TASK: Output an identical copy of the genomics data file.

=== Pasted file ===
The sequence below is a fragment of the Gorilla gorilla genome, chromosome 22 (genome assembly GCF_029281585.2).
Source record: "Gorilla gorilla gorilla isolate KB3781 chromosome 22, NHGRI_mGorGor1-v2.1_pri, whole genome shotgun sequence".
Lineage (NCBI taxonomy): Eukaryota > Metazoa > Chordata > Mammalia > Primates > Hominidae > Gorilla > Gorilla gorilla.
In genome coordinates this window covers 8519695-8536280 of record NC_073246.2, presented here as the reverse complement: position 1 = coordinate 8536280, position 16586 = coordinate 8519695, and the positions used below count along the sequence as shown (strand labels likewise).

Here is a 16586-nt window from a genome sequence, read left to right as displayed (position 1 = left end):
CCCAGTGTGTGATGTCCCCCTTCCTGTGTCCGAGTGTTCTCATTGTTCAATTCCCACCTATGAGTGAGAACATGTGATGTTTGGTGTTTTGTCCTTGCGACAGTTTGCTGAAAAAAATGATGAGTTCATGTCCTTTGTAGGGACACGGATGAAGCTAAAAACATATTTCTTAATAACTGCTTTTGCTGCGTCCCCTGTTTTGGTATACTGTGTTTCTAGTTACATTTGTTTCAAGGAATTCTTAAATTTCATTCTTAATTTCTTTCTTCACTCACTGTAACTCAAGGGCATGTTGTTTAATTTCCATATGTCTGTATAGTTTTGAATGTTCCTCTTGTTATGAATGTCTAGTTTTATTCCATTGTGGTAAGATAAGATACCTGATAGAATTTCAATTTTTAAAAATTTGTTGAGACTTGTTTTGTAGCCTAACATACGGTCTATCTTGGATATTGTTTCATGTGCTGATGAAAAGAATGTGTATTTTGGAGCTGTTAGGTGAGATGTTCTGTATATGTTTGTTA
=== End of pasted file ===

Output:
The sequence below is a fragment of the Gorilla gorilla genome, chromosome 22 (genome assembly GCF_029281585.2).
Source record: "Gorilla gorilla gorilla isolate KB3781 chromosome 22, NHGRI_mGorGor1-v2.1_pri, whole genome shotgun sequence".
Lineage (NCBI taxonomy): Eukaryota > Metazoa > Chordata > Mammalia > Primates > Hominidae > Gorilla > Gorilla gorilla.
In genome coordinates this window covers 8519695-8536280 of record NC_073246.2, presented here as the reverse complement: position 1 = coordinate 8536280, position 16586 = coordinate 8519695, and the positions used below count along the sequence as shown (strand labels likewise).

Here is a 16586-nt window from a genome sequence, read left to right as displayed (position 1 = left end):
CCCAGTGTGTGATGTCCCCCTTCCTGTGTCCGAGTGTTCTCATTGTTCAATTCCCACCTATGAGTGAGAACATGTGATGTTTGGTGTTTTGTCCTTGCGACAGTTTGCTGAAAAAAATGATGAGTTCATGTCCTTTGTAGGGACACGGATGAAGCTAAAAACATATTTCTTAATAACTGCTTTTGCTGCGTCCCCTGTTTTGGTATACTGTGTTTCTAGTTACATTTGTTTCAAGGAATTCTTAAATTTCATTCTTAATTTCTTTCTTCACTCACTGTAACTCAAGGGCATGTTGTTTAATTTCCATATGTCTGTATAGTTTTGAATGTTCCTCTTGTTATGAATGTCTAGTTTTATTCCATTGTGGTAAGATAAGATACCTGATAGAATTTCAATTTTTAAAAATTTGTTGAGACTTGTTTTGTAGCCTAACATACGGTCTATCTTGGATATTGTTTCATGTGCTGATGAAAAGAATGTGTATTTTGGAGCTGTTAGGTGAGATGTTCTGTATATGTTTGTTA